|The present series of stamps is issued to commemorate the 1900th anniversary of the death of Saint Barnabas, a Cypriot by origin who was the first of the 70 disciples of Our Lord (Acts 4, 31-37). In 45 A.D. he came to Cyprus with St. Paul and St. Mark the Evangelist and they preached the Holy Gospel in Salamis and other parts of the island (Acts 13, 1-34). After that he visited many countries for the promulgation of the Holy Gospel but when he returned to Cyprus he was killed by some fanatic Jews. Mark secretly buried his holy body in an empty sepulchre cut from the rock outside Salamis.|
The tomb was forgotten and remained unknown until 478 A.D. In that year St. Barnabas appeared in a dream to the Archbishop of Constantia (Salamis) Anthemios and revealed to him the place of his sepulchre beneath a carob-tree. The following day Anthemios found the tomb and inside it the remains of St. Barnabas with a manuscript of St. Matthew's Gospel on his breast. Anthemios presented the Gospel to the Byzantine Emperor Zeno at Constantinople and received from his the privileges of the Greek Orthodox Church of Cyprus, that is, the purple cloak which the Greek Archbishop of Cyprus wears at festivals of the church, the imperial sceptre and the red ink with which he affixes his signature.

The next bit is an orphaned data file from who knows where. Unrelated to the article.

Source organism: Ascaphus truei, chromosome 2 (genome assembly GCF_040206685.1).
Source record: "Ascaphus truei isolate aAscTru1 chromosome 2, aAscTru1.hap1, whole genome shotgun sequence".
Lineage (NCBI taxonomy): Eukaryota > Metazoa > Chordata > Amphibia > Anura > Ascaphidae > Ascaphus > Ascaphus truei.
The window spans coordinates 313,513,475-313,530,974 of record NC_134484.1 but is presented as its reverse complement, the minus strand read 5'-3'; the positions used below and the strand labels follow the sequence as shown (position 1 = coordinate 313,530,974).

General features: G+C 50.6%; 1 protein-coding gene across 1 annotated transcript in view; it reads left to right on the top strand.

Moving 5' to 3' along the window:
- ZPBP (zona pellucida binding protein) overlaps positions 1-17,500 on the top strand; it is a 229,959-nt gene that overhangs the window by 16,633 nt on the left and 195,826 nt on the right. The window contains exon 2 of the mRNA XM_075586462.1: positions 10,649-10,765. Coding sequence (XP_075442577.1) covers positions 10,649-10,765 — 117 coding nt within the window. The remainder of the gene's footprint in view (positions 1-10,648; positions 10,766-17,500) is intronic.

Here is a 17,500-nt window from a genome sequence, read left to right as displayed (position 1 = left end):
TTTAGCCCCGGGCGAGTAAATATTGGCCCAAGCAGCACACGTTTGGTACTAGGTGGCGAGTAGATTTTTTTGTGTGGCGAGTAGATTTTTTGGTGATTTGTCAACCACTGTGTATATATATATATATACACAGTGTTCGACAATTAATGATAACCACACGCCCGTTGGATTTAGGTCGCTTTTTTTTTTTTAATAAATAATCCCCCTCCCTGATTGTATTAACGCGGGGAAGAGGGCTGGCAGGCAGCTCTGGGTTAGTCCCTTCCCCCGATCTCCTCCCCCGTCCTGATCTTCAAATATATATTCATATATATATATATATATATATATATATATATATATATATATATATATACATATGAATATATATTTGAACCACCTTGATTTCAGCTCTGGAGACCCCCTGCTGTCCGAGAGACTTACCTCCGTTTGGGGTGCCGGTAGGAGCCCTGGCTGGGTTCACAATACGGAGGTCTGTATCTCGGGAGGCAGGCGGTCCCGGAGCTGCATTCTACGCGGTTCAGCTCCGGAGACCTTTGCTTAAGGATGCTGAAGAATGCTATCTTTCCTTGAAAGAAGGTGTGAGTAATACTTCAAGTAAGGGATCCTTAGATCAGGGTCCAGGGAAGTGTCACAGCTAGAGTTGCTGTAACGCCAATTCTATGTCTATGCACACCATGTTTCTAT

Anthemios then placed the venerable remains of St. Barnabas in a magnificent church which he founded at a distance of about 100 metres to the west of the tomb which he had found. Part of this first church was discovered as a result of excavations to the east of the existing church. In one of its corners a sarcophagus with a hole in the stone slab is preserved. Anthemios must have placed the remains of St. Barnabas in this sarcophagus. Next to it towards the wall there is another tomb, in which Anthemios was probably buried after his death. Both tombs are now empty and non one knows what has become of these venerable ecclesiastical gems or where they are actually to be found.
Source: Department of Postal Services, Republic of Cyprus.